In metacontrast masking target visibility is modulated by the time until a masking stimulus appears. The effect of this temporal delay differs across participants in such a way that individual human observers' performance shows distinguishable types of masking functions which remain largely unchanged for months. Here we examined whether individual differences in masking functions depend on different response criteria in addition to differences in discrimination sensitivity. To this end we reanalyzed previously published data and conducted a new experiment for further data analyses. Our analyses demonstrate that a distinction of masking functions based on the type of masking stimulus is superior to a distinction based on the target-mask congruency. Individually different masking functions are based on individual differences in discrimination sensitivities and in response criteria. Results suggest that individual differences in metacontrast masking result from individually different criterion contents. Copyright © 2012 Elsevier Inc. All rights reserved.

  11. How Special Is GRB 170817A?

    Science.gov (United States)

    Yue, Chuan; Hu, Qian; Zhang, Fu-Wen; Liang, Yun-Feng; Jin, Zhi-Ping; Zou, Yuan-Chuan; Fan, Yi-Zhong; Wei, Da-Ming

    2018-01-01

    GRB 170817A is the first short gamma-ray burst (GRB) with direct detection of the gravitational-wave radiation and also the spectroscopically identified macronova emission (i.e., AT 2017gfo). The prompt emission of this burst, however, is underluminous in comparison with the other short GRBs with known redshift. In this work, we examine whether GRB 170817A is indeed unique. We first show that GRB 130603B/macronova may be the on-axis “analogs” of GRB 170817A/AT 2017gfo, and the extremely dim but long-lasting afterglow emission of GRB 170817A may suggest a low number density (∼ {10}-5 {{cm}}-3) of its circumburst medium and a structured outflow. We then discuss whether GRB 070923, GRB 080121, GRB 090417A, GRB 111005A, and GRB 170817A form a new group of very nearby underluminous GRBs originated from neutron star mergers. If the short events GRB 070923, GRB 080121, and GRB 090417A are indeed at a redshift of ∼ 0.076, 0.046, 0.088, respectively, their isotropic energies of the prompt emission are ∼ {10}47 erg and thus comparable to the other two events. The non-detection of optical counterparts of GRB 070923, GRB 080121, GRB 090417A, and GRB 111005A, however, strongly suggests that the macronovae from neutron star mergers are significantly diverse in luminosities or, alternatively, there is another origin channel (for instance, the white dwarf and black hole mergers). We finally suggest that GW170817/GRB 170817A are likely not alone and similar events will be detected by the upgraded/upcoming gravitational-wave detectors and the electromagnetic monitors.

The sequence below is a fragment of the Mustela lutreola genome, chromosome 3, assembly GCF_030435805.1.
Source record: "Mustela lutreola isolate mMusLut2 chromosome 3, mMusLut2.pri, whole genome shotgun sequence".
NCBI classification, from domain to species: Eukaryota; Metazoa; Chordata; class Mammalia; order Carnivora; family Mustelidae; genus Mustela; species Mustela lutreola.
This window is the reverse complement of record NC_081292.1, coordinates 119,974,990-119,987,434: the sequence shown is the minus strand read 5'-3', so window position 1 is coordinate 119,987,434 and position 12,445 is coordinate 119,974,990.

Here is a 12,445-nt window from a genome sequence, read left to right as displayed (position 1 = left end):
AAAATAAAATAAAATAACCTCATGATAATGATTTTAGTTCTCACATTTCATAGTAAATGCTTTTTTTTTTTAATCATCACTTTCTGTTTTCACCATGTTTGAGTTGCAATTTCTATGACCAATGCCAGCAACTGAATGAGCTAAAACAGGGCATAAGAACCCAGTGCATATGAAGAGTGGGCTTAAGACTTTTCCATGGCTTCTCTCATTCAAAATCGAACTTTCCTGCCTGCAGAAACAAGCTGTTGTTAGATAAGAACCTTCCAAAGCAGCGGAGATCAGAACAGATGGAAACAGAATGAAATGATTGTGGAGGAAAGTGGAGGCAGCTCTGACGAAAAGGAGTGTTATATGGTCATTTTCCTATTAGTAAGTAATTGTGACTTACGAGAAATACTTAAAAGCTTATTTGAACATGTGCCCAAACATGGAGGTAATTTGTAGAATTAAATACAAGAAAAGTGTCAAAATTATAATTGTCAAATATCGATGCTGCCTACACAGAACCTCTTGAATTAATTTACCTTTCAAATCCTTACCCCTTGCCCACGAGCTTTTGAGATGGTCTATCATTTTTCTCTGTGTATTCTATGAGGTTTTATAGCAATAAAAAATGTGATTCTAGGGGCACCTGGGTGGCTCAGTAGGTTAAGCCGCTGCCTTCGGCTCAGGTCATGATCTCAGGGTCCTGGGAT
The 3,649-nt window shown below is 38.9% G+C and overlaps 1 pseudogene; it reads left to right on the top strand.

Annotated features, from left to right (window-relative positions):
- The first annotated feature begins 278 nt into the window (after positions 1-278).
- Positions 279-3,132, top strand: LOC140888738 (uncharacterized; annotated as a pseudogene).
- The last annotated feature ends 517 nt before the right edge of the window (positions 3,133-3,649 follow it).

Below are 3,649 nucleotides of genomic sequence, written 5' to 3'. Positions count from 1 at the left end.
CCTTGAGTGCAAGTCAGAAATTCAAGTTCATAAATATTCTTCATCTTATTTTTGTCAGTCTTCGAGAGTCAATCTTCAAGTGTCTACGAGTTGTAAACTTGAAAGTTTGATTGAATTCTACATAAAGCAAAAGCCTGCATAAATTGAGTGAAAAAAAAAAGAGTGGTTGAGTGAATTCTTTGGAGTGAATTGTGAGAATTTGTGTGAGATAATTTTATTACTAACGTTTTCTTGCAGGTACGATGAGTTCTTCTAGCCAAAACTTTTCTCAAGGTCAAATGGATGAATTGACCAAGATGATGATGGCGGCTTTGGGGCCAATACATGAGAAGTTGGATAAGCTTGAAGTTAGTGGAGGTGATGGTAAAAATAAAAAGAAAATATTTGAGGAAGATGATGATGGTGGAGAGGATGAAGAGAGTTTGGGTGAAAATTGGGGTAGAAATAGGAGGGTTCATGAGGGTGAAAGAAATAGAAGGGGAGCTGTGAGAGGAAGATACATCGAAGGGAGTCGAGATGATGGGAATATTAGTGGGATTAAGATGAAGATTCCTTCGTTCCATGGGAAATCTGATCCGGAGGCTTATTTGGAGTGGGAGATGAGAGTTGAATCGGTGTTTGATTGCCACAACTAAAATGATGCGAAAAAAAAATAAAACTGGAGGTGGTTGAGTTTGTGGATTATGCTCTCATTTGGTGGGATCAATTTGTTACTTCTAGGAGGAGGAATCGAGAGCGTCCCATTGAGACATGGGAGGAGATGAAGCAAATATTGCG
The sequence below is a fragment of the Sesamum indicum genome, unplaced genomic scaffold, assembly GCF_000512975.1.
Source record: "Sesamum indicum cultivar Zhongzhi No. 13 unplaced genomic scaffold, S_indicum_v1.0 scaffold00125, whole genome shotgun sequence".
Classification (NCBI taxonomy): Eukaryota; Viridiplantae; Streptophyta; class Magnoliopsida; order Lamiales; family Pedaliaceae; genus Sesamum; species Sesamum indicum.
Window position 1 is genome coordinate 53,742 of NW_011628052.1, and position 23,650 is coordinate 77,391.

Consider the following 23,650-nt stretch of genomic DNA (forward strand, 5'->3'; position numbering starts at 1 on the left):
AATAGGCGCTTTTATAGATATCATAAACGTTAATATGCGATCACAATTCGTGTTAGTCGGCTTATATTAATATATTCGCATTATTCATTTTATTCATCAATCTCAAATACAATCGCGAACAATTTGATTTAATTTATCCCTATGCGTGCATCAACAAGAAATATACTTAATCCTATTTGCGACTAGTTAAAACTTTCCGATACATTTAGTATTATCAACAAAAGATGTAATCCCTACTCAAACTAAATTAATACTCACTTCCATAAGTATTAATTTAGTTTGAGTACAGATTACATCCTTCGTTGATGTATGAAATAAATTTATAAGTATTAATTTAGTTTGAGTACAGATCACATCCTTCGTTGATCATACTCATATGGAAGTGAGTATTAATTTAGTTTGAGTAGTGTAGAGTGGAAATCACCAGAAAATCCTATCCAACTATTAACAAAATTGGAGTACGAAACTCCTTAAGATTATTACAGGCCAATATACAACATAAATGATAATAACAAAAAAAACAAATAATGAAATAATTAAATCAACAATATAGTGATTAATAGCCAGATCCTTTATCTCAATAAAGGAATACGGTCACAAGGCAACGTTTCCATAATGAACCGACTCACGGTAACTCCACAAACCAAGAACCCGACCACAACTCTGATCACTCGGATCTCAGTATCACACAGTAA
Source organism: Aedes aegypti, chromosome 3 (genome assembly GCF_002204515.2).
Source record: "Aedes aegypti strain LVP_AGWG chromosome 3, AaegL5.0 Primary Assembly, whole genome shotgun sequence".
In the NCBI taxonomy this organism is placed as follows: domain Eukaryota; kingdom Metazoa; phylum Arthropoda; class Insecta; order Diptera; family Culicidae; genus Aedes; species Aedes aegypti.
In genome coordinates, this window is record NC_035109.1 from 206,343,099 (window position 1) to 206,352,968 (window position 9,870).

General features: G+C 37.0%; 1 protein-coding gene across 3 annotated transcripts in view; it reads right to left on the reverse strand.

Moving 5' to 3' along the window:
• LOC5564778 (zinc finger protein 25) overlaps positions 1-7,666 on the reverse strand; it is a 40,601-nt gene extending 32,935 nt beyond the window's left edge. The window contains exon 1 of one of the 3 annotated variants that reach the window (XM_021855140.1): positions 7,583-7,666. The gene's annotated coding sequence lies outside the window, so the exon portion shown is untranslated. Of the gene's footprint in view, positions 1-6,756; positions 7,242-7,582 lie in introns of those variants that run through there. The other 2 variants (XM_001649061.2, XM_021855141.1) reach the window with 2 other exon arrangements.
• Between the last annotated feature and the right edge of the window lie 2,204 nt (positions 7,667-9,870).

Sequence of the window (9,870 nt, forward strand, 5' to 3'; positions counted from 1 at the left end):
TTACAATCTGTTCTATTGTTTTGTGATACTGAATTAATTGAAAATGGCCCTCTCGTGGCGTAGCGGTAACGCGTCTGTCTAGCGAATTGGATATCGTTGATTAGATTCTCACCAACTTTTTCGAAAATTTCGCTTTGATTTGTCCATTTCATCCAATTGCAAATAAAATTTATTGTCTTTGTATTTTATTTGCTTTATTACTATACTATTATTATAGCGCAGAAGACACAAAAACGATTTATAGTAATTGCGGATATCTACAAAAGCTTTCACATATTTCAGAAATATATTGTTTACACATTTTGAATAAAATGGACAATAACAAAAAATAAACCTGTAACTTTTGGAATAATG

12. Analysis of the individual radio sensitivity of breast cancer patients

    International Nuclear Information System (INIS)

    Auer, Judith

    2013-01-01

    Individual radiosensitivity has a crucial impact on radiotherapy related side effects. A prediction of individual radiosensitivity could avoid these side effects. Our aim was to study a breast cancer collective for its variation of individual radiosensitivity. Peripheral blood samples were obtained from 129 individuals. 67 breast cancer patients and 62 healthy and age matched individuals were looked at and their individual radiosensitivity was estimated by a 3-color Fluorescence in situ hybridization approach. Blood samples were obtained (i) before starting adjuvant radiotherapy and were in vitro irradiated by 2 Gy; (ii) after 5 single doses of 1.8 Gy and after 72 h had elapsed. DNA of lymphocytes was probed with whole chromosome painting for chromosomes 1, 2 and 4. The rate of breaks per metaphase was analyzed and used as a predictor of individual radiosensitivity. Breast cancer patients were distinctly more radio-sensitive compared to healthy controls. Additionally the distribution of the cancer patients' radiosensitivity was broader. A subgroup of 9 rather radio-sensitive and 9 rather radio-resistant patients was identified. A subgroup of patients aged between 40 and 50 was distinctly more radio-sensitive than younger or older patients. The in vivo irradiation approach was not applicable to detect individual radiosensitivity. In the breast cancer collective a distinctly resistant and sensitive subgroup is identified, which could be subject for treatment adjustment. Especially in the range of age 40 to 50 patients have an increased radiosensitivity. An in vivo irradiation in a breast cancer collective is not suitable to estimate individual radiosensitivity due to a low deposed dose.